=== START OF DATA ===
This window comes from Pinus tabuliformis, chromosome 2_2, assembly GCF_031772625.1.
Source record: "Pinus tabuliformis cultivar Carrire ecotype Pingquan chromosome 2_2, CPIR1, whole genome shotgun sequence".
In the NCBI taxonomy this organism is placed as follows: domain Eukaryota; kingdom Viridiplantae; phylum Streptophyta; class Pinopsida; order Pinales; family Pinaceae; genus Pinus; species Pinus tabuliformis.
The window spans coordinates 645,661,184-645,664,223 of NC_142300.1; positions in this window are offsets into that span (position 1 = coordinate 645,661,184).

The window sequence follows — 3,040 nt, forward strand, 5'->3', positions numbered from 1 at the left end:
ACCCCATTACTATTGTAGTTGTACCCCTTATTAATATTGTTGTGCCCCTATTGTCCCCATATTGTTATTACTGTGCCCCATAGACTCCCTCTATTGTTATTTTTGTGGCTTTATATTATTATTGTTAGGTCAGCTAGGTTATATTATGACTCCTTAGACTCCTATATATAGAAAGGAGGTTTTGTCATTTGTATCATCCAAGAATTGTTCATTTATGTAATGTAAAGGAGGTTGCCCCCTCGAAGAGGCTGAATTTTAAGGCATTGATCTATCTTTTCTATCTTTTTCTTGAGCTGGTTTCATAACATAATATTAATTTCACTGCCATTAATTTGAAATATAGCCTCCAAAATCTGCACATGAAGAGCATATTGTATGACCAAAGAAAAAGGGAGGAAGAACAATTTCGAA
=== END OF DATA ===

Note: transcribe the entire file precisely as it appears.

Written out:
This window comes from Pinus tabuliformis, chromosome 2_2, assembly GCF_031772625.1.
Source record: "Pinus tabuliformis cultivar Carrire ecotype Pingquan chromosome 2_2, CPIR1, whole genome shotgun sequence".
In the NCBI taxonomy this organism is placed as follows: domain Eukaryota; kingdom Viridiplantae; phylum Streptophyta; class Pinopsida; order Pinales; family Pinaceae; genus Pinus; species Pinus tabuliformis.
The window spans coordinates 645,661,184-645,664,223 of NC_142300.1; positions in this window are offsets into that span (position 1 = coordinate 645,661,184).

The window sequence follows — 3,040 nt, forward strand, 5'->3', positions numbered from 1 at the left end:
ACCCCATTACTATTGTAGTTGTACCCCTTATTAATATTGTTGTGCCCCTATTGTCCCCATATTGTTATTACTGTGCCCCATAGACTCCCTCTATTGTTATTTTTGTGGCTTTATATTATTATTGTTAGGTCAGCTAGGTTATATTATGACTCCTTAGACTCCTATATATAGAAAGGAGGTTTTGTCATTTGTATCATCCAAGAATTGTTCATTTATGTAATGTAAAGGAGGTTGCCCCCTCGAAGAGGCTGAATTTTAAGGCATTGATCTATCTTTTCTATCTTTTTCTTGAGCTGGTTTCATAACATAATATTAATTTCACTGCCATTAATTTGAAATATAGCCTCCAAAATCTGCACATGAAGAGCATATTGTATGACCAAAGAAAAAGGGAGGAAGAACAATTTCGAA